SATELLITE-LINKED electronic ear tag technology has alerted police within minutes of the removal of sheep from a farm in a mock theft exercise.
Australian farmers lose millions of dollars in stock losses annually, but University of New England criminologists have confirmed new satellite-based ear tag technology could stop stock thieves in their tracks.
UNE criminologists staged a ‘mock stock theft’ and recovery operation from UNE’s SMART Farms on 29 March. The trial tested the ability of data provided through new Australian-designed Ceres Tag ear tags to notify farmers of a problem with their stock, and provide enough information for police to disrupt a theft attempt and recover the stolen animals.
It can take weeks or even months for farmers with stock on remote properties to realise some livestock are missing, reducing the chances of thief apprehension or the return of the animals.
However, the university said constant and improved data fed directly from the satellite-based tags to a farmer’s device, unique to Ceres Tag, was able to alert the trial team within minutes of sheep being loaded onto a trailer and driven from the farm.
“We were notified within about five minutes from a number of the twenty tags used that the sheep were being ‘agitated’ – or moving faster than normal – which suggests a problem,” co-director of the UNE Centre for Rural Criminology Dr Kyle Mulrooney said.
“A notification that the tags had breached the geofence – as they were being ‘stolen’ – came through in about 15 minutes.”
Through the constant feed of data, police from the Rural Crime Prevention Team (RCPT) within the NSW Police Force were able to track and intercept the vehicle with the sheep within 25 minutes of the theft, then successfully recover the stock.
And the more tags involved, the richer the data, and the more immediate the alerts and response can be, UNE said.
Dr Mulrooney said the technology introduces ‘risk’, and reduces ‘reward’ in the calculation for attempting stock theft crimes on farms – meaning it is much harder for thieves to be successful in their crime, and it’s less enticing for them to try.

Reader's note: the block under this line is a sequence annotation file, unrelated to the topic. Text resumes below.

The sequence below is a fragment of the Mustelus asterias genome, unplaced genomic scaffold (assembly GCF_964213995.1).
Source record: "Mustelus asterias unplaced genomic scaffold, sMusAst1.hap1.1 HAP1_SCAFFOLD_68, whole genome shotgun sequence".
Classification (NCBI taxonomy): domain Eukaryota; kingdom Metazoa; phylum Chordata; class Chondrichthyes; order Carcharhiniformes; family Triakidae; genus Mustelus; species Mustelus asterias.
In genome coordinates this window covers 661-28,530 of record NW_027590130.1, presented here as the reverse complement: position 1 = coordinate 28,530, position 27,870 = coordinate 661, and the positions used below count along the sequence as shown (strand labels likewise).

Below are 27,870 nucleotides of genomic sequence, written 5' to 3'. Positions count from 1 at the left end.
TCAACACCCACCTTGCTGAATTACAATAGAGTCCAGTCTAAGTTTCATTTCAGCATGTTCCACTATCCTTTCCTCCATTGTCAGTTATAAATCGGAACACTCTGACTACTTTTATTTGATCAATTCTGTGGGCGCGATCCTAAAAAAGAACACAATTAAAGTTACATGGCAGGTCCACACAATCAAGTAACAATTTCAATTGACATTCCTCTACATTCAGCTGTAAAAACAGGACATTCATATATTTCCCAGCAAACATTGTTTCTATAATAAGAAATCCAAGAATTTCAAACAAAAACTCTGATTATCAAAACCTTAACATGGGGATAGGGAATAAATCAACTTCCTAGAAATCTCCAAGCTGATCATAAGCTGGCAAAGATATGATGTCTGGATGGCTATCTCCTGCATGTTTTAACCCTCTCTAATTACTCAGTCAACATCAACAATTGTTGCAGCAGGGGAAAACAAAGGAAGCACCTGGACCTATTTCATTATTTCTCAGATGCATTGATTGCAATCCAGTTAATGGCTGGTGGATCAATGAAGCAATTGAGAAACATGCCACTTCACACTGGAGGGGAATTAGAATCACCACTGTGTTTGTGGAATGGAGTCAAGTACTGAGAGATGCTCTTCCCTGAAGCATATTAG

“Stock theft remains a huge problem in rural communities, as demonstrated in the results of both the recent Victorian Farm Crime Survey and the NSW Farm Crime Survey in 2020,” he said.
“Smart animal ear tags were one of the crime prevention tools survey respondents indicated they were willing to use to help prevent crime.
“With this new Ceres Tag product, we feel very optimistic that we finally have the technology that will give farmers more confidence and peace of mind and allow the police greater opportunity to intervene and solve these crimes in a timely manner,” Dr Mulrooney said.
“In the past, it has not always been possible to work out where stock has come from, even if we know they’re stolen.
“But these tags provide all that data, and when properly secured, they cannot be removed without taking significant time and/or causing serious damage to the animal – which would make it much more difficult to sell them in the legal market.”
New South Wale’s state rural crime co-ordinator, Detective Chief Inspector Cameron Whiteside, led the police involvement in the exercise and said the RCPT is continually looking for opportunities to trial technology and identifiers, including the use of GPS devices, to increase the reporting of rural crimes in a timely manner.
“The use of various and innovative technology will be a major step forward in preventing stock theft in Australia and globally,” he said.
UNE said the technology used in Ceres Tags can provide the police with important evidence for prosecution too, as the data provided can show police the route travelled by the thief, affording them opportunity to access evidence such as local CCTV.
Ceres Tag’s co-founder and chief executive officer, David Smith, was at UNE to see the tags in action.
“The trial was a great ‘role play’ opportunity for us as the inventors and creators of the tag and to see how it can be effectively used in a real time situation,” he said.
“The Ceres Tag is the first in the world that sends information from a smart ear tag on the animal directly via satellite anywhere, anytime.
“This technology has never been available before to have that automated monitoring of the animals,” Mr Smith said.
“It’s a very sophisticated and easy to use platform which we believe will create a significant difference for livestock owners.”